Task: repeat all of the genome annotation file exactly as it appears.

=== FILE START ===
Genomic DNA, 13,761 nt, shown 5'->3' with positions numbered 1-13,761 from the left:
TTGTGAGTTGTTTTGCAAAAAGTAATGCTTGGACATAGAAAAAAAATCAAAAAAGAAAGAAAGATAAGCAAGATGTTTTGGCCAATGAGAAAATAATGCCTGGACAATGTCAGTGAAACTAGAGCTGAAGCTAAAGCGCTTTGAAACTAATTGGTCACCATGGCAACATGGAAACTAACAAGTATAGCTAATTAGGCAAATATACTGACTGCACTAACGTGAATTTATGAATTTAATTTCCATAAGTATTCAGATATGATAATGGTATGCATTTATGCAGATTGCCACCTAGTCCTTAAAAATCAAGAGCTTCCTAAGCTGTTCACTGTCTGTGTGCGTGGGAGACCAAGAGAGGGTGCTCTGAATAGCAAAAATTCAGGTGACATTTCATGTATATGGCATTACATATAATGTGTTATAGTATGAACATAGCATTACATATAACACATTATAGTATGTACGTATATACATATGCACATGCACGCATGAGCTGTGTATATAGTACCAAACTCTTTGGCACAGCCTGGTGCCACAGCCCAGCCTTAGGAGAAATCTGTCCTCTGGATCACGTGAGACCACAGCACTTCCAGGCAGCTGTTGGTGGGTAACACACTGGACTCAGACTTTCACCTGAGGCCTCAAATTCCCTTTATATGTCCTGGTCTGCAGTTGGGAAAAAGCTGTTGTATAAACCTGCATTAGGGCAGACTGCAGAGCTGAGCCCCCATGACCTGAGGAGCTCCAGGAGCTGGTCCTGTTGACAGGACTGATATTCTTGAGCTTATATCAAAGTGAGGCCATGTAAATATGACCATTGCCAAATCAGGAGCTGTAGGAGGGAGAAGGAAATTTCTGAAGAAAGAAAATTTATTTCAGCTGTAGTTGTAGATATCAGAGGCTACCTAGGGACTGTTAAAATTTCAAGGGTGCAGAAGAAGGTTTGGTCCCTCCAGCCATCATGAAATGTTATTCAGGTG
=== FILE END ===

Genomic DNA, 13,761 nt, shown 5'->3' with positions numbered 1-13,761 from the left:
TTGTGAGTTGTTTTGCAAAAAGTAATGCTTGGACATAGAAAAAAAATCAAAAAAGAAAGAAAGATAAGCAAGATGTTTTGGCCAATGAGAAAATAATGCCTGGACAATGTCAGTGAAACTAGAGCTGAAGCTAAAGCGCTTTGAAACTAATTGGTCACCATGGCAACATGGAAACTAACAAGTATAGCTAATTAGGCAAATATACTGACTGCACTAACGTGAATTTATGAATTTAATTTCCATAAGTATTCAGATATGATAATGGTATGCATTTATGCAGATTGCCACCTAGTCCTTAAAAATCAAGAGCTTCCTAAGCTGTTCACTGTCTGTGTGCGTGGGAGACCAAGAGAGGGTGCTCTGAATAGCAAAAATTCAGGTGACATTTCATGTATATGGCATTACATATAATGTGTTATAGTATGAACATAGCATTACATATAACACATTATAGTATGTACGTATATACATATGCACATGCACGCATGAGCTGTGTATATAGTACCAAACTCTTTGGCACAGCCTGGTGCCACAGCCCAGCCTTAGGAGAAATCTGTCCTCTGGATCACGTGAGACCACAGCACTTCCAGGCAGCTGTTGGTGGGTAACACACTGGACTCAGACTTTCACCTGAGGCCTCAAATTCCCTTTATATGTCCTGGTCTGCAGTTGGGAAAAAGCTGTTGTATAAACCTGCATTAGGGCAGACTGCAGAGCTGAGCCCCCATGACCTGAGGAGCTCCAGGAGCTGGTCCTGTTGACAGGACTGATATTCTTGAGCTTATATCAAAGTGAGGCCATGTAAATATGACCATTGCCAAATCAGGAGCTGTAGGAGGGAGAAGGAAATTTCTGAAGAAAGAAAATTTATTTCAGCTGTAGTTGTAGATATCAGAGGCTACCTAGGGACTGTTAAAATTTCAAGGGTGCAGAAGAAGGTTTGGTCCCTCCAGCCATCATGAAATGTTATTCAGGTG